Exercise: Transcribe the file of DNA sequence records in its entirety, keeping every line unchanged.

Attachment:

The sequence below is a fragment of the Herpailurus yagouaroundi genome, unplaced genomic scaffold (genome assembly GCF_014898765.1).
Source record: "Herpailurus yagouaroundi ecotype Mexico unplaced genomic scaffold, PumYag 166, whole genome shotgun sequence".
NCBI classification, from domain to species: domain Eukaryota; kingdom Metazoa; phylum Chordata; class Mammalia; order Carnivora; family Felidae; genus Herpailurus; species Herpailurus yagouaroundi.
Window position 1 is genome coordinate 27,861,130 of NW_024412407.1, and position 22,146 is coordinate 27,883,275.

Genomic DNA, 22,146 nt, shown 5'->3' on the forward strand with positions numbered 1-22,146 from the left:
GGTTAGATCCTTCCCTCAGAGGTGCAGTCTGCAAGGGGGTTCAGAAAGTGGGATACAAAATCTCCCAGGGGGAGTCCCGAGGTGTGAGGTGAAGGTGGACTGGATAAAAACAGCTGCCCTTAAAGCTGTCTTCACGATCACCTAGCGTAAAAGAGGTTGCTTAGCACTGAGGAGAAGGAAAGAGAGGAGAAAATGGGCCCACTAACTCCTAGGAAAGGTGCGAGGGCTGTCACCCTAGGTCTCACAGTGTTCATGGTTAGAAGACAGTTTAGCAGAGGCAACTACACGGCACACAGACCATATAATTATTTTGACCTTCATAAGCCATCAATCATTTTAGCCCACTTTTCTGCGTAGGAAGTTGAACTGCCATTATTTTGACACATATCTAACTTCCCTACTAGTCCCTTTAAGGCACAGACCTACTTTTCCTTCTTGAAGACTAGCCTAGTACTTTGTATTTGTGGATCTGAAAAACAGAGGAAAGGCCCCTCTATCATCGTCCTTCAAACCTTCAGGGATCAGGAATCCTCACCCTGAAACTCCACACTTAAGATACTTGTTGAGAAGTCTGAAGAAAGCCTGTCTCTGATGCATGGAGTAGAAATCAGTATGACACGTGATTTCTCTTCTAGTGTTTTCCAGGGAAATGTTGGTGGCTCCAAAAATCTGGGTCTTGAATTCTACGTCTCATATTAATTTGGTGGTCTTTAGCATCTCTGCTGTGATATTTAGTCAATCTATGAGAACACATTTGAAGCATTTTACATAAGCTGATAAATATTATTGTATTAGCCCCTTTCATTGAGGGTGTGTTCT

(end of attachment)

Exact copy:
The sequence below is a fragment of the Herpailurus yagouaroundi genome, unplaced genomic scaffold (genome assembly GCF_014898765.1).
Source record: "Herpailurus yagouaroundi ecotype Mexico unplaced genomic scaffold, PumYag 166, whole genome shotgun sequence".
NCBI classification, from domain to species: domain Eukaryota; kingdom Metazoa; phylum Chordata; class Mammalia; order Carnivora; family Felidae; genus Herpailurus; species Herpailurus yagouaroundi.
Window position 1 is genome coordinate 27,861,130 of NW_024412407.1, and position 22,146 is coordinate 27,883,275.

Genomic DNA, 22,146 nt, shown 5'->3' on the forward strand with positions numbered 1-22,146 from the left:
GGTTAGATCCTTCCCTCAGAGGTGCAGTCTGCAAGGGGGTTCAGAAAGTGGGATACAAAATCTCCCAGGGGGAGTCCCGAGGTGTGAGGTGAAGGTGGACTGGATAAAAACAGCTGCCCTTAAAGCTGTCTTCACGATCACCTAGCGTAAAAGAGGTTGCTTAGCACTGAGGAGAAGGAAAGAGAGGAGAAAATGGGCCCACTAACTCCTAGGAAAGGTGCGAGGGCTGTCACCCTAGGTCTCACAGTGTTCATGGTTAGAAGACAGTTTAGCAGAGGCAACTACACGGCACACAGACCATATAATTATTTTGACCTTCATAAGCCATCAATCATTTTAGCCCACTTTTCTGCGTAGGAAGTTGAACTGCCATTATTTTGACACATATCTAACTTCCCTACTAGTCCCTTTAAGGCACAGACCTACTTTTCCTTCTTGAAGACTAGCCTAGTACTTTGTATTTGTGGATCTGAAAAACAGAGGAAAGGCCCCTCTATCATCGTCCTTCAAACCTTCAGGGATCAGGAATCCTCACCCTGAAACTCCACACTTAAGATACTTGTTGAGAAGTCTGAAGAAAGCCTGTCTCTGATGCATGGAGTAGAAATCAGTATGACACGTGATTTCTCTTCTAGTGTTTTCCAGGGAAATGTTGGTGGCTCCAAAAATCTGGGTCTTGAATTCTACGTCTCATATTAATTTGGTGGTCTTTAGCATCTCTGCTGTGATATTTAGTCAATCTATGAGAACACATTTGAAGCATTTTACATAAGCTGATAAATATTATTGTATTAGCCCCTTTCATTGAGGGTGTGTTCT